Sep 29 - KoblenzSeptember 29, 2019 in Germany ⋅ ☁️ 16 °C
The ship is now docked in Koblenz. Docking space is at a premium here, so se are “double bunked” along side another ship that docked earlier. We will have to go out of our ship, cross through their lobby, and then go up the gangplank to reach street level. It’s a good way to look at other ships. (Our bunk mate looked very, very nice.)
Koblenz is located at the point where that the Moselle River joins the mighty Rhine River. We sailed past the slip of land where this confluence occurs while we ate breakfast. It is called the “German Corner”. The site is dominated by an enormous equestrian statue of Kaiser Wilhem I (1797-1888), the first emperor of Germany after its unification in 1871. The Rhine Gorge was declared a World Heritage Site in 2002, with Koblenz marking the northern end. We will be sailing the most dramatic part of the gorge later this week.
We did a walking tour of Koblenz this morning, ably led a lady by the name of Jorai (pronounced "your eye"). Koblenz was founded in 14 A.D. by the Romans at this strategically important point - they controlled the area for 1000 years. Then there was a conquest by the Franks, a takeover by the French and then domination by the Prussians. Much of the town was badly damaged during WWII but has been rebuilt with history in mind. It is a city of narrow lanes and romantic squares, all lined with cafés and outdoor seating. It was Sunday morning, so the entire city was rather quiet, especially since most stores are closed on Sundays. We saw the medieval St. Florins Church and the lovely Church of Our Lady (a very common name for churches I’ve observed) and the Basilica of St. Castor. The town clock has an “Eye Roller” in it - a comical face that sticks rolls his eyes and sticks out his tongue on the hour. A commentary on the legislative processes that he observes, perhaps? And we saw the Schangël Fountain where an impish boy periodically spits water onto the unsuspecting.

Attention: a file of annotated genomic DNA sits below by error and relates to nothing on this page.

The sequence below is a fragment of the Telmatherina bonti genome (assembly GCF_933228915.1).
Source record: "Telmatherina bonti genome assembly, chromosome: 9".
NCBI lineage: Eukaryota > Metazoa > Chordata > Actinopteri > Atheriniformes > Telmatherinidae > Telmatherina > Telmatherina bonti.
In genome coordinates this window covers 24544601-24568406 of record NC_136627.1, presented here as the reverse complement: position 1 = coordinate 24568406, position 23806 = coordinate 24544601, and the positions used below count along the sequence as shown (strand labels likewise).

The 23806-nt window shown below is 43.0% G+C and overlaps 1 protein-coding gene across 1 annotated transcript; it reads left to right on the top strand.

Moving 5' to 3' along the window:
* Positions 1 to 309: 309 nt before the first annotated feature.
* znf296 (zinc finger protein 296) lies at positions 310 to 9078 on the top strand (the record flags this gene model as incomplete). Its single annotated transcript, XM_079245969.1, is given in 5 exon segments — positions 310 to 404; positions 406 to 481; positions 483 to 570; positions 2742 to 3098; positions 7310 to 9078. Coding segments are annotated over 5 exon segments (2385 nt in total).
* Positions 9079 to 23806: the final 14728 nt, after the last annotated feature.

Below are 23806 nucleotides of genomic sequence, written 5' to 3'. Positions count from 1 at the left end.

Back at the ship, we watched as the crew “hand bombed” (passed from hand to hand) more food, water, wine and linens. It’s a real team effort to restock this hotel without the use of machines.
We had free time this afternoon. There was the threat of a huge storm but we decided to chance it anyway. We walked around along the quay side of the Rhine, back into the old section of Koblenz, and then back to the ship along the Moselle side. We walked about 6 miles today. We need to do that every day!
I sought technical help about all the trouble I’ve been having uploading pictures. There is no solution- the upload speed is dismal, and in a few days, we are going to lose our internet service all together. So, please be patient - I will do my best to keep you up to date on our adventures, but postings could be delayed several days.Read more